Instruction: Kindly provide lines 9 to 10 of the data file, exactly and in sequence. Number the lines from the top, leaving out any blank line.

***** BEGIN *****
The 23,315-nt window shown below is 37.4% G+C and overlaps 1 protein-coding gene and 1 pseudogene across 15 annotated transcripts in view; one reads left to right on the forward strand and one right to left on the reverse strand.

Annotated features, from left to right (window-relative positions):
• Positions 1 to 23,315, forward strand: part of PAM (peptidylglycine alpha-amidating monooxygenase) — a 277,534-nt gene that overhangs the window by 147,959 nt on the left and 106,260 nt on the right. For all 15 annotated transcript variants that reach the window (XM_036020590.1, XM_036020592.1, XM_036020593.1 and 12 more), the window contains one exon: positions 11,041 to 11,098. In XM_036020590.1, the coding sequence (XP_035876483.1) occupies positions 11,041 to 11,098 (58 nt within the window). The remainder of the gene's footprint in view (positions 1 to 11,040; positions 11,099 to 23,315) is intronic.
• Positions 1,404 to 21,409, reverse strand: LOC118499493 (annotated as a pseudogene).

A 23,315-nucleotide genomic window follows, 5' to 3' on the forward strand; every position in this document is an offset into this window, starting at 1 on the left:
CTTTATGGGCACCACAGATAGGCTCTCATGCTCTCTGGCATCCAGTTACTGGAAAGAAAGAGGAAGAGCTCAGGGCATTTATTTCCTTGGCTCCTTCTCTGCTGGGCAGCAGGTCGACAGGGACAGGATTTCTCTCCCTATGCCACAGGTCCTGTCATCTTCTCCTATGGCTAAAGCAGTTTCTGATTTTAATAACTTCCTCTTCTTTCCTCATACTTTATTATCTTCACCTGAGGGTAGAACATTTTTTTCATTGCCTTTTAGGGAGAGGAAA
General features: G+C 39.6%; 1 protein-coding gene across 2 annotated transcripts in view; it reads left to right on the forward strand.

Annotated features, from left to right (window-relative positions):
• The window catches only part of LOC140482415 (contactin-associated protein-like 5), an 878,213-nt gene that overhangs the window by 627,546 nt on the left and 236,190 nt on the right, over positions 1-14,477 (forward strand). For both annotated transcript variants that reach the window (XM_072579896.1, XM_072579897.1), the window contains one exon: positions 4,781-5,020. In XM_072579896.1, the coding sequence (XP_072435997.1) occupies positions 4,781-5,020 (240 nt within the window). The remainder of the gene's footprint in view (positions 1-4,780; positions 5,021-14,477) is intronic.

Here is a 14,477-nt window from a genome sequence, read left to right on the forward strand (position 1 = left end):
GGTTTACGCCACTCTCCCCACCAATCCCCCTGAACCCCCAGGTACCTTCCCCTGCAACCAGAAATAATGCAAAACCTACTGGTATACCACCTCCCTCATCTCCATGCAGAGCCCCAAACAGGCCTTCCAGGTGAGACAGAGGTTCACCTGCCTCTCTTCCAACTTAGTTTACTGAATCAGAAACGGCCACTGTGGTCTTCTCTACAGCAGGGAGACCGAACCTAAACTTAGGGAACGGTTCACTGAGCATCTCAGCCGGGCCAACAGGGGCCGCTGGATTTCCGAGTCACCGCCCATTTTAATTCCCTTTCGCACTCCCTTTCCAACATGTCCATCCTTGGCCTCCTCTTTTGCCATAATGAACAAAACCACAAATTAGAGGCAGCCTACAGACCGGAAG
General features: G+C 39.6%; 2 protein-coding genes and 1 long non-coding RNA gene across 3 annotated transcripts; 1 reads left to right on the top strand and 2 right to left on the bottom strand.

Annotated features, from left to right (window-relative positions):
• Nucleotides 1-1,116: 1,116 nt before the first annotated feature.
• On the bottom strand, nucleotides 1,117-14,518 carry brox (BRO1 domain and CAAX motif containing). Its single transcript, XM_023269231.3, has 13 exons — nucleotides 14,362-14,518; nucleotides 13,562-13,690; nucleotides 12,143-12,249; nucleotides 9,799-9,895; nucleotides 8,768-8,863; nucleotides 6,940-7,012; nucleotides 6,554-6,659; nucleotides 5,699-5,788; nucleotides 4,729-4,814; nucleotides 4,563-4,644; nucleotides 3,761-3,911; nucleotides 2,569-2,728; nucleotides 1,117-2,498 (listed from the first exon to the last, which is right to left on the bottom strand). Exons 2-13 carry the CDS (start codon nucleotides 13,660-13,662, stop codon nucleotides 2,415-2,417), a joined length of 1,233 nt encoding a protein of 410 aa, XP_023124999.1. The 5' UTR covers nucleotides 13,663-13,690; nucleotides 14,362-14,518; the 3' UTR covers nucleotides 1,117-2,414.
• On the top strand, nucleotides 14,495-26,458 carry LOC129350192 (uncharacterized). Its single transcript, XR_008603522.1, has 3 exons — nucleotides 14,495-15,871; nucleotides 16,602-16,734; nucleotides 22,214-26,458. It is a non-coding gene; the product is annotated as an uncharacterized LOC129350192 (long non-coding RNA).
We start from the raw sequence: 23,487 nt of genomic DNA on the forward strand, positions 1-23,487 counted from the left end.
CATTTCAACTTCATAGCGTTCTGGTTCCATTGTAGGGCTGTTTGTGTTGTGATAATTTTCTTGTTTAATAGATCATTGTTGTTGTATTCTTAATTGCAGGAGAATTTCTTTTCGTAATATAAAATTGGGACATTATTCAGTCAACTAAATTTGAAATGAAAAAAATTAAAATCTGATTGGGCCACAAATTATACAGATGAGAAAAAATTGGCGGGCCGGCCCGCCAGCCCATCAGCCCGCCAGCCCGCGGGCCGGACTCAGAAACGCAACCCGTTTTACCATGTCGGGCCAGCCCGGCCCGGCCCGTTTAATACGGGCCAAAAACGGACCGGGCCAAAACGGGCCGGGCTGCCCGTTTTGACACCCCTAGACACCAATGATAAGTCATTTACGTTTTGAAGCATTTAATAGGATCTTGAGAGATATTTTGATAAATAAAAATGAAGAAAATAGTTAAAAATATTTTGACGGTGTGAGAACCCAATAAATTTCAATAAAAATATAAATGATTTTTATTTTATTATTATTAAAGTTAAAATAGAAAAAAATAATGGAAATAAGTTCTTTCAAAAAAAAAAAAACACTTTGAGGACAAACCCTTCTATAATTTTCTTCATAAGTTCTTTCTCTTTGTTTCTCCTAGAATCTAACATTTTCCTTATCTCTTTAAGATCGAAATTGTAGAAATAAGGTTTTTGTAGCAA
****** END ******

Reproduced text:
• The window catches only part of LOC140482415 (contactin-associated protein-like 5), an 878,213-nt gene that overhangs the window by 627,546 nt on the left and 236,190 nt on the right, over positions 1-14,477 (forward strand). For both annotated transcript variants that reach the window (XM_072579896.1, XM_072579897.1), the window contains one exon: positions 4,781-5,020. In XM_072579896.1, the coding sequence (XP_072435997.1) occupies positions 4,781-5,020 (240 nt within the window). The remainder of the gene's footprint in view (positions 1-4,780; positions 5,021-14,477) is intronic.

Here is a 14,477-nt window from a genome sequence, read left to right on the forward strand (position 1 = left end):